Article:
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Max Clifford: Read All About It Paperback – 7 Sep 2006

26 customer reviews

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Product details

  • Paperback: 304 pages
  • Publisher: Virgin Books; New Ed edition (7 Sept. 2006)
  • Language: English
  • ISBN-10: 0753511827
  • ISBN-13: 978-0753511824
  • Product Dimensions: 13.1 x 2.2 x 19.4 cm
  • Average Customer Review: 2.9 out of 5 stars  See all reviews (26 customer reviews)
  • Amazon Bestsellers Rank: 539,578 in Books (See Top 100 in Books)

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Product Description

Review

"He is the King of Kiss 'n' tell, the Guru of Gossip . . . Like many of the stories he purveys, Clifford's own is a bit of a romp." (Express)

"Suburban sex parties, affairs and secret deals with call-girls and brothel madams, Max Clifford has enough juicy gossip to make your eyes pop out. Only this time it's about him." (Mirror)

"If you liked Piers Morgan's The Insider, you'll love this from the daddy of tabloid splashes." (Tatler)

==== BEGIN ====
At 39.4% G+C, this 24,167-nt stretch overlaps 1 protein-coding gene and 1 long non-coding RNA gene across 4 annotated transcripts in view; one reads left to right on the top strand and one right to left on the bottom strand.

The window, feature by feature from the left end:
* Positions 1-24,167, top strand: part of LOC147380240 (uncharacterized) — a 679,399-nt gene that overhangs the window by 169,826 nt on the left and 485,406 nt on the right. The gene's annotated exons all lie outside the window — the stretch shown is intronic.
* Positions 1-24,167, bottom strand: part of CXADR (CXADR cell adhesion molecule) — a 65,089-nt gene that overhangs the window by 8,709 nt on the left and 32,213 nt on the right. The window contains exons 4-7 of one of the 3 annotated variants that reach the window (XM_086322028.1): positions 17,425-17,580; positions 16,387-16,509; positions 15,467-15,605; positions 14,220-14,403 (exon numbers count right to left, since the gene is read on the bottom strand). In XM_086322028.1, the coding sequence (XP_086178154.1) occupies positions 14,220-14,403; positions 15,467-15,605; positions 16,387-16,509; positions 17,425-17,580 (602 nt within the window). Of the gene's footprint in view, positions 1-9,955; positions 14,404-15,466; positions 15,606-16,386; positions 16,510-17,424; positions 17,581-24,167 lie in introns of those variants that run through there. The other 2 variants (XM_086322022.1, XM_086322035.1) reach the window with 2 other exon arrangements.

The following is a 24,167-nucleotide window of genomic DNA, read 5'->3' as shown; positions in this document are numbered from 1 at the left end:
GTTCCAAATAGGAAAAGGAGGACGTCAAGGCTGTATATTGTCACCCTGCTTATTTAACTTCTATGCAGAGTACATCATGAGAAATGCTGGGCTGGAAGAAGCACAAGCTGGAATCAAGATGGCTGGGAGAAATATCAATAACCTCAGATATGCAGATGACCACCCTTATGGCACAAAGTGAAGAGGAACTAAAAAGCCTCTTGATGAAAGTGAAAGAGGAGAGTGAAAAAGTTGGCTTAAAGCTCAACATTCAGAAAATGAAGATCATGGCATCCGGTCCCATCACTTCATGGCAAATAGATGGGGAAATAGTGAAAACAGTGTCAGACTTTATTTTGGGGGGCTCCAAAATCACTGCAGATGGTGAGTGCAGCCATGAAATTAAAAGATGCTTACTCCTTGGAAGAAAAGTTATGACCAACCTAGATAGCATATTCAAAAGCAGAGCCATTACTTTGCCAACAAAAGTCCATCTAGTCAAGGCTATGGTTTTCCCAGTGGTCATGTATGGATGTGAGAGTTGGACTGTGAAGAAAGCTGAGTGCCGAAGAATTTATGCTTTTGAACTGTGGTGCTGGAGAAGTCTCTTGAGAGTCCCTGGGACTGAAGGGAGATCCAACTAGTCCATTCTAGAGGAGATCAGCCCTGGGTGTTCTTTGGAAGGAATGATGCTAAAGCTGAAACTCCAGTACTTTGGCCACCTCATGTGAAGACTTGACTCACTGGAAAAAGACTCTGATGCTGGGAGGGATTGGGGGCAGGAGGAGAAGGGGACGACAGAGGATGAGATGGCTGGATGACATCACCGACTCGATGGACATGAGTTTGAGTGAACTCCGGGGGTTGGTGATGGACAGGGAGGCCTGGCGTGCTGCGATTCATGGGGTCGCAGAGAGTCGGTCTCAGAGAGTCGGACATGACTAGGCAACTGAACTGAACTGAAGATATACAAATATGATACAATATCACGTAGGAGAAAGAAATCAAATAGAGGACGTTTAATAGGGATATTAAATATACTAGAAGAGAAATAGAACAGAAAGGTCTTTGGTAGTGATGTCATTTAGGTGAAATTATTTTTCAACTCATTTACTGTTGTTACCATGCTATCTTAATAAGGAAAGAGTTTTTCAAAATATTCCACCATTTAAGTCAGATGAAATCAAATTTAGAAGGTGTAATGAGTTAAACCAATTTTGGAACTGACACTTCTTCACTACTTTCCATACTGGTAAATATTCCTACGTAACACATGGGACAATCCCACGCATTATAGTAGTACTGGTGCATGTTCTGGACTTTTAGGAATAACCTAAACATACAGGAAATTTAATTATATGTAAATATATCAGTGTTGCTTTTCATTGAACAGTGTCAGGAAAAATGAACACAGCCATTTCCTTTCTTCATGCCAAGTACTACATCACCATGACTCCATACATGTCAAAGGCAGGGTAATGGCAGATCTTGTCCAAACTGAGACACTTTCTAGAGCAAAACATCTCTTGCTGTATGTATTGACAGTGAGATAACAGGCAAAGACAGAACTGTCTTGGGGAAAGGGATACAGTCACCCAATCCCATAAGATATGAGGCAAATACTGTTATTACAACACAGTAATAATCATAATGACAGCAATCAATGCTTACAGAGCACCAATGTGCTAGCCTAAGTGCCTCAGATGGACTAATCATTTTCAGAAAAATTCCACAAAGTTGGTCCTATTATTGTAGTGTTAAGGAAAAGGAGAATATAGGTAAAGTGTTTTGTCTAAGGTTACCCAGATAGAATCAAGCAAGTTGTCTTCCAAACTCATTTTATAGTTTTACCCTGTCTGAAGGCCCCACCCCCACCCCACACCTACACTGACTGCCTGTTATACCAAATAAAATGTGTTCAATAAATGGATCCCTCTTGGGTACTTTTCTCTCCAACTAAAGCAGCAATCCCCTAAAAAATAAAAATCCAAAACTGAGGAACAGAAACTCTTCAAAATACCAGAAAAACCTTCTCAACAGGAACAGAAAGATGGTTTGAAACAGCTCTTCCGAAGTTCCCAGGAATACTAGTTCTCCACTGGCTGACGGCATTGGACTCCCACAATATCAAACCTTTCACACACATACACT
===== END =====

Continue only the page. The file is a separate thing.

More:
From the Publisher

Max has become a symbol for our age, one of the most influential figures in today's society and a household name, frequently called upon by the media to pass judgement on celebrity matters. More often than not Max brilliantly silences radio and TV audiences by putting in perspective the problem of celebrities misbehaving – a recent example being his views on Kate Moss’s behaviour. Max more than anyone understands the pact that people make when they become celebrities and the responsibilities that they have to their public. But nowadays these are very complex issues and Max serves a purpose in guiding these people through the various minefields and by making himself available to the media, he tries to clarify the issues that these people have to grapple with. However normally only short sound bites broadcast his message and his motives are often misconstrued, sometimes deliberately, and that is one of the main reasons Max decided to write a book. The other reason was Angela Levin; and Max astutely recognised that he could search forever and find no more trusty observer and chronicler than Angela. During the course of writing this wonderful, entertaining and I believe important book she became, if you will, a female Boswell to Max’s Samuel Johnson. --This text refers to an out of print or unavailable edition of this title.